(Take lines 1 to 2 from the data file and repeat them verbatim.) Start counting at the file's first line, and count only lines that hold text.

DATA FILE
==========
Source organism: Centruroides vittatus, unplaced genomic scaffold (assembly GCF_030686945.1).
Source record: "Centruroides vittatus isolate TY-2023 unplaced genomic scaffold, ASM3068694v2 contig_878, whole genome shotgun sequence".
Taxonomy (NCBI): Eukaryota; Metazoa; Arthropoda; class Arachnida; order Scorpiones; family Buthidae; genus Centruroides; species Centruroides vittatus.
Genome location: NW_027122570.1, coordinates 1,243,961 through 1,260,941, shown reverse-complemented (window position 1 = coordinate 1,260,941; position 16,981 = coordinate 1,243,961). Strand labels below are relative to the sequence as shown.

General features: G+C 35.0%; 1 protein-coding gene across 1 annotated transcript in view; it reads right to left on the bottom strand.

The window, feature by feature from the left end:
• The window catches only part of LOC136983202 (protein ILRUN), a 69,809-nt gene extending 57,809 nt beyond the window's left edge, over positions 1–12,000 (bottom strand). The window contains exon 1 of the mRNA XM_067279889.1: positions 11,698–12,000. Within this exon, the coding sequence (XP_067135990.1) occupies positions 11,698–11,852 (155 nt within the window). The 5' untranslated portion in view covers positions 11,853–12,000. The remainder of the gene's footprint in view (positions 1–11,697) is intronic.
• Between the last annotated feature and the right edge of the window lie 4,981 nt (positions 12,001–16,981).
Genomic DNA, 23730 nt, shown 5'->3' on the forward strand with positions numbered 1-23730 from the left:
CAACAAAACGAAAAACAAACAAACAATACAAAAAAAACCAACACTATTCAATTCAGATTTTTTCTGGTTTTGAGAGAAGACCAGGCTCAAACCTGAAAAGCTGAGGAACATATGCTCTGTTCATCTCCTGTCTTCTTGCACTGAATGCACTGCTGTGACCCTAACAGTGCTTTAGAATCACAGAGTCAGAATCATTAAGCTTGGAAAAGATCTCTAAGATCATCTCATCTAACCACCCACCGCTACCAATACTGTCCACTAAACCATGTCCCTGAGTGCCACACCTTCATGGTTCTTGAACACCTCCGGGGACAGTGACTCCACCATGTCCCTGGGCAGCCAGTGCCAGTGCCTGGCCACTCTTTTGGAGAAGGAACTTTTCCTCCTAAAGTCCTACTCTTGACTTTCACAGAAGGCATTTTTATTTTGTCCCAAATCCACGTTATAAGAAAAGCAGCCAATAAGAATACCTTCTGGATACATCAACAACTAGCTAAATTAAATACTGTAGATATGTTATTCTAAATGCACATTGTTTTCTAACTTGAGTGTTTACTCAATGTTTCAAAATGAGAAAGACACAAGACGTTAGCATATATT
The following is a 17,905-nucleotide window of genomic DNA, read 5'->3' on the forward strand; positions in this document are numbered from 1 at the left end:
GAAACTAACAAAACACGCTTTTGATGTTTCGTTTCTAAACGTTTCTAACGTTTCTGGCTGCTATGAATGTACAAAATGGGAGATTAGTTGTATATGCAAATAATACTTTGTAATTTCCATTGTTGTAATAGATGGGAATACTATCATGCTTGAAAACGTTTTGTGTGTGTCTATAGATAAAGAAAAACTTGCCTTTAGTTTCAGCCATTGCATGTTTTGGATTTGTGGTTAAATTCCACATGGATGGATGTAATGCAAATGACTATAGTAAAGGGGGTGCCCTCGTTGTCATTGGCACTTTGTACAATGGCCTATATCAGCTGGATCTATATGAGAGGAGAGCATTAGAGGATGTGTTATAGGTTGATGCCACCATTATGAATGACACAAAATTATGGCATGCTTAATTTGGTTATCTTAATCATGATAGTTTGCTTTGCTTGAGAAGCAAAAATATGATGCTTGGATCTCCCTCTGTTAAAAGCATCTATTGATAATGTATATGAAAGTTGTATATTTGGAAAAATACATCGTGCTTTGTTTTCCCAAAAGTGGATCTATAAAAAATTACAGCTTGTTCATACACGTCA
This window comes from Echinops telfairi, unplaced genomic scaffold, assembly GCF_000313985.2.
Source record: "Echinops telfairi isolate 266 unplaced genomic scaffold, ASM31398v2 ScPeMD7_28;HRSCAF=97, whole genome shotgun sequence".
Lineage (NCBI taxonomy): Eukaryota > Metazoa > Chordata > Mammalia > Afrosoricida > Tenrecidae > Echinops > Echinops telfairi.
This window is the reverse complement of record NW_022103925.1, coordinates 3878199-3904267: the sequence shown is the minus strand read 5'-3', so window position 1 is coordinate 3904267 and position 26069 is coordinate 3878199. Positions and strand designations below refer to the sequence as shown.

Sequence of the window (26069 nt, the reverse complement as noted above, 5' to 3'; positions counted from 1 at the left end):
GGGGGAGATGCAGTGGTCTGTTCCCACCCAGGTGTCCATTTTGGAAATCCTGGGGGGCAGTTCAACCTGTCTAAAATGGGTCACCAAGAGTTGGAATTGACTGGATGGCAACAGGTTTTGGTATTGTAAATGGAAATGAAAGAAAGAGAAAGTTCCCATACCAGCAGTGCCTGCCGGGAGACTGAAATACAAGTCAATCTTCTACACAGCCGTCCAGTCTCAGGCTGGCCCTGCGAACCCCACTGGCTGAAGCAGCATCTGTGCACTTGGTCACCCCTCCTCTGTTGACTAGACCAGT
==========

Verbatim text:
Source organism: Centruroides vittatus, unplaced genomic scaffold (assembly GCF_030686945.1).
Source record: "Centruroides vittatus isolate TY-2023 unplaced genomic scaffold, ASM3068694v2 contig_878, whole genome shotgun sequence".